This is a guest post from Angela Pneuman. Angela’s novel, Lay It On My Heart, was released on July 1, 2014. Her short stories have appeared in Best American Short Stories (2004 & 2012), Ploughshares, Virginia Quarterly Review, New England Review, the Iowa Review, Glimmertrain, and elsewhere and were collected in her first book, Home Remedies. She teaches creative writing in the Online Writing Certificate program at Stanford, where she was a Stegner Fellow in Fiction. She also works as a writer in the California wine industry. Angela lives in Napa Valley. Follow her on Twitter @angelapneuman.
Like most readers and writers, I like reading books I’ve never read before. I’m always asking for suggestions and at any point I have a list of more than 100 books that come highly recommended—from other writers, from friends, from students—books I fully intend to get around to reading. And when I do, and something new catches fire (Ross MacDonald has been doing this for me lately, and fortunately he was prolific) then I feel as readers have always felt: transported, or returned to myself, or informed, or concerned, or relieved. It’s deeply affirming to encounter a new-to-me author whose sensibility I trust more and more with each page. And when that doesn’t happen—when the sensibility seems to falter—then I usually struggle along gamely anyway. It’s hard to write a book, after all. After two of my own, I find myself wincing on behalf of writers whose efforts I might once have scorned.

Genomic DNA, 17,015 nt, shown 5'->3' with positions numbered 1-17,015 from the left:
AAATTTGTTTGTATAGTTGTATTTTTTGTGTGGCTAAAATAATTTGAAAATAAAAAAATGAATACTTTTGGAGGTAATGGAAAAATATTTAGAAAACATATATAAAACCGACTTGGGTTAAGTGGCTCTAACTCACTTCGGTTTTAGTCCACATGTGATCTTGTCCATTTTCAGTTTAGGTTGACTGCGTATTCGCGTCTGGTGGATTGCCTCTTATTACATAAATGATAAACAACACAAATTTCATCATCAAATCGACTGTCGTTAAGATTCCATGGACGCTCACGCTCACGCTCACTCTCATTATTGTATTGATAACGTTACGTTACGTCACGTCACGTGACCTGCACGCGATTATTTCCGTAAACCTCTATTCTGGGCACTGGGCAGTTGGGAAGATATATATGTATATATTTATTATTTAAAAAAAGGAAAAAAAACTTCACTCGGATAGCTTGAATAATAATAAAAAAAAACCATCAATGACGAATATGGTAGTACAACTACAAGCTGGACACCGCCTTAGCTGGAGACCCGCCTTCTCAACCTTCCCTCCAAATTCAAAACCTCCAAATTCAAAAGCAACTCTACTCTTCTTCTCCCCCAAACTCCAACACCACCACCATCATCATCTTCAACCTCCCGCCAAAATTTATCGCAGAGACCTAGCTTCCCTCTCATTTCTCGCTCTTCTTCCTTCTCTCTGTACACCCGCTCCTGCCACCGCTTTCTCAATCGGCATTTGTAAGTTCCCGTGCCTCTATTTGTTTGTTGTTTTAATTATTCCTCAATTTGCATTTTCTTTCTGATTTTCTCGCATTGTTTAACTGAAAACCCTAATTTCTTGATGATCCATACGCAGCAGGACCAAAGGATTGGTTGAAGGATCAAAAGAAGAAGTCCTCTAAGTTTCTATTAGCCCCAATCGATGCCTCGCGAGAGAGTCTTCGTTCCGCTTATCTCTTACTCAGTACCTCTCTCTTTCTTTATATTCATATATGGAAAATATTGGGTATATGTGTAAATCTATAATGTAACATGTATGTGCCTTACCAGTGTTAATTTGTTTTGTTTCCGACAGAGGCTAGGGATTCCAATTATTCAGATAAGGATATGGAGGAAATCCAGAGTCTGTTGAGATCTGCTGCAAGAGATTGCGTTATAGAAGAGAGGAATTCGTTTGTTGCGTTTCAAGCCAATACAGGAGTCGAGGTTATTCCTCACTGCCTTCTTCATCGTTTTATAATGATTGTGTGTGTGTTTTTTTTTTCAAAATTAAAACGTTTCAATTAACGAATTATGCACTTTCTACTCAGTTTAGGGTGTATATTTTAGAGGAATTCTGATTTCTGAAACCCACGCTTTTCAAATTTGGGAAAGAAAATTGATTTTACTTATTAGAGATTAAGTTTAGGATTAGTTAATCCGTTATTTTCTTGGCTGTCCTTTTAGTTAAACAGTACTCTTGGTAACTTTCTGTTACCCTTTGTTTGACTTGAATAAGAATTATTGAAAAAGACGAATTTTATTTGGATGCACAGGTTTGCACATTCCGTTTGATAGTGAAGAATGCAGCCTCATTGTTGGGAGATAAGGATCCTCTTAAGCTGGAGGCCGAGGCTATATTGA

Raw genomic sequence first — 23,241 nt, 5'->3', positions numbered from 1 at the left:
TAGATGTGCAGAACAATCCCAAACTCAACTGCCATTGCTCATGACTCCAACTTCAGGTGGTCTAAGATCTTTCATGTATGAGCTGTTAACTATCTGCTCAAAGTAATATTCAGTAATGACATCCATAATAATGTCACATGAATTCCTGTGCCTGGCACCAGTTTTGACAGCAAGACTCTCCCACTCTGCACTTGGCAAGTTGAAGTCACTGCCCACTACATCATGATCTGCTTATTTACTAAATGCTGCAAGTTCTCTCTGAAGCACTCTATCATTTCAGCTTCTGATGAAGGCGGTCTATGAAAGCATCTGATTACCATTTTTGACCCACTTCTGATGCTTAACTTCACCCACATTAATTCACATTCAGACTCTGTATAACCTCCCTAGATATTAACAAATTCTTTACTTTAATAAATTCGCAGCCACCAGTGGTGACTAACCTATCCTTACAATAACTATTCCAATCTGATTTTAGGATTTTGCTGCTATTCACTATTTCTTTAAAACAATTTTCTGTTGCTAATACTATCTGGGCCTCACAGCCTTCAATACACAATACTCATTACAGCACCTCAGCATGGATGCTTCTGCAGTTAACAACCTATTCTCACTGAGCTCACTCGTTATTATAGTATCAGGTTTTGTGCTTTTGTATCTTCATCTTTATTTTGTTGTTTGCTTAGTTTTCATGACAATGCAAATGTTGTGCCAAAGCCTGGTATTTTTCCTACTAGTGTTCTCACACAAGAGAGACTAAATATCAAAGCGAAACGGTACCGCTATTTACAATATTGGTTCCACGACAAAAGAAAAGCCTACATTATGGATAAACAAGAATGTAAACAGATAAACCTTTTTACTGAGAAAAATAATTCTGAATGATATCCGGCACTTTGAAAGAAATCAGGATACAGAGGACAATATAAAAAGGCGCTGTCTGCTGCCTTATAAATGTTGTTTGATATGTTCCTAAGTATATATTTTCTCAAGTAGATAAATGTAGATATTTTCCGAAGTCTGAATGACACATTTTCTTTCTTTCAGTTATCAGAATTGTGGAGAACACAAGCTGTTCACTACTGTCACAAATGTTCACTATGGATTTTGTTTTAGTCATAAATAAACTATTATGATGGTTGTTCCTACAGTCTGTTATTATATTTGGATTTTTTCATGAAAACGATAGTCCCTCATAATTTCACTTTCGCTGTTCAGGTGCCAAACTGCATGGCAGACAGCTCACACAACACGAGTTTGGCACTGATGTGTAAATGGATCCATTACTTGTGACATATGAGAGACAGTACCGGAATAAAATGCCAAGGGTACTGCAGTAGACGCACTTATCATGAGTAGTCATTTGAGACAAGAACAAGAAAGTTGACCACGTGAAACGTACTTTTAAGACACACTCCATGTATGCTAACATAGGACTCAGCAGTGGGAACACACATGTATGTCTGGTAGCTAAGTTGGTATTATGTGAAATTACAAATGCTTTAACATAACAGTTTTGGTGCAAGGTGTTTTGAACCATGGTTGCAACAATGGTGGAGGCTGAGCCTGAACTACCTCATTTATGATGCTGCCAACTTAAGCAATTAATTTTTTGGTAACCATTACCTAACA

It’s a very different thing to reread something I know well. I teach writing, and while I like to introduce new stories and novels as often as I can, I often find myself teaching works I’ve taught before. When you reread the same stories and novels over the years you start to become aware of a vertiginous, shadowy corridor of old selves. Sometimes these old selves actually live in the margins, permanently, in pen.
When I was 17, my godparents in the northeast sent me a box of Faulkner. They sent the whole oeuvre, though the individual books themselves were a mish-mosh of paperback, clothbound, cardboard hardcover.
I can pick up the old copy of The Sound and the Fury today and recognize right away my notes from high school. Back then, what caught my eye were returning details in Benji’s point of view: “Caddy smelled like leaves,” and “Caddy smelled like trees,” and “Caddy smelled like trees in the rain.” Today, I scrawl, but back then my writing was neat and loopy. In the margin I tried to keep the times straight: “this is the 33rd birthday,” “this is Damuddy’s funeral.” It’s funny to me that I included “this is” as though I wasn’t confident I’d get a briefer reference. In high school, though, I wasn’t confident. When the box of Faulkner arrived, I’d just flunked out of AP English, a class in which we were asked to note the return of detail, chart symbolism, and identify main ideas—all useful skills, to be sure. It was Alexander Pope’s “Essay on Man” that did me in. Mrs. Braden, my teacher, wanted us to identify Pope’s four main points and organize paragraphs around them. I sat at the kitchen table late into the night asking of every line, “is this a main point?” and feeling like the answer could go either way. I was the kid who, in elementary school, suffered through multiple choice questions; every option, it seemed, could be true, depending on the circumstance. It wasn’t until fifth grade that I figured out how to guess which answer the teacher would probably pick, but no matter how many times I read “An Essay on Man,” the probable main points eluded me.